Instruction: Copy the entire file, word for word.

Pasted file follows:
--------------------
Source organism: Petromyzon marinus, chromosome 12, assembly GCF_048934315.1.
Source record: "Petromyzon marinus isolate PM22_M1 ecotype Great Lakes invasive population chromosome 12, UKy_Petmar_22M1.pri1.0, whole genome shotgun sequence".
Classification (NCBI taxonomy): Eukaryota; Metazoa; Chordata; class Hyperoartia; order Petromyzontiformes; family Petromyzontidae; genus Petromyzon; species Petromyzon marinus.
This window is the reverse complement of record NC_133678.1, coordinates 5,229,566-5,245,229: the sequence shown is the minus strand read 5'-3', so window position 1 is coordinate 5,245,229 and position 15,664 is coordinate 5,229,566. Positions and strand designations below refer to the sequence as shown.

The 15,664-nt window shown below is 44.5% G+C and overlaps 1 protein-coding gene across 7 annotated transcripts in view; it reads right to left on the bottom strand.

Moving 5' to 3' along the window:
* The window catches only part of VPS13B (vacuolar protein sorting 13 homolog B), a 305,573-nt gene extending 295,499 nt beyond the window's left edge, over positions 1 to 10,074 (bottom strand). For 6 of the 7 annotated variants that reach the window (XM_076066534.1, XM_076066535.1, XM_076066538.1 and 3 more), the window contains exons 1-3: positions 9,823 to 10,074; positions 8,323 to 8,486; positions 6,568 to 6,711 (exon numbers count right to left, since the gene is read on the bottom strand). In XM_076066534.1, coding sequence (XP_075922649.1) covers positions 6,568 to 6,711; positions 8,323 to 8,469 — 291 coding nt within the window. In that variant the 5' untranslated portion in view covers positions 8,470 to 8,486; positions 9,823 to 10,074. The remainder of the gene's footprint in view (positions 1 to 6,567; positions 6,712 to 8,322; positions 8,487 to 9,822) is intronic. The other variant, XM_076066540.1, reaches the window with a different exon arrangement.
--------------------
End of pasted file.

Source organism: Petromyzon marinus, chromosome 12, assembly GCF_048934315.1.
Source record: "Petromyzon marinus isolate PM22_M1 ecotype Great Lakes invasive population chromosome 12, UKy_Petmar_22M1.pri1.0, whole genome shotgun sequence".
Classification (NCBI taxonomy): Eukaryota; Metazoa; Chordata; class Hyperoartia; order Petromyzontiformes; family Petromyzontidae; genus Petromyzon; species Petromyzon marinus.
This window is the reverse complement of record NC_133678.1, coordinates 5,229,566-5,245,229: the sequence shown is the minus strand read 5'-3', so window position 1 is coordinate 5,245,229 and position 15,664 is coordinate 5,229,566. Positions and strand designations below refer to the sequence as shown.

The 15,664-nt window shown below is 44.5% G+C and overlaps 1 protein-coding gene across 7 annotated transcripts in view; it reads right to left on the bottom strand.

Moving 5' to 3' along the window:
* The window catches only part of VPS13B (vacuolar protein sorting 13 homolog B), a 305,573-nt gene extending 295,499 nt beyond the window's left edge, over positions 1 to 10,074 (bottom strand). For 6 of the 7 annotated variants that reach the window (XM_076066534.1, XM_076066535.1, XM_076066538.1 and 3 more), the window contains exons 1-3: positions 9,823 to 10,074; positions 8,323 to 8,486; positions 6,568 to 6,711 (exon numbers count right to left, since the gene is read on the bottom strand). In XM_076066534.1, coding sequence (XP_075922649.1) covers positions 6,568 to 6,711; positions 8,323 to 8,469 — 291 coding nt within the window. In that variant the 5' untranslated portion in view covers positions 8,470 to 8,486; positions 9,823 to 10,074. The remainder of the gene's footprint in view (positions 1 to 6,567; positions 6,712 to 8,322; positions 8,487 to 9,822) is intronic. The other variant, XM_076066540.1, reaches the window with a different exon arrangement.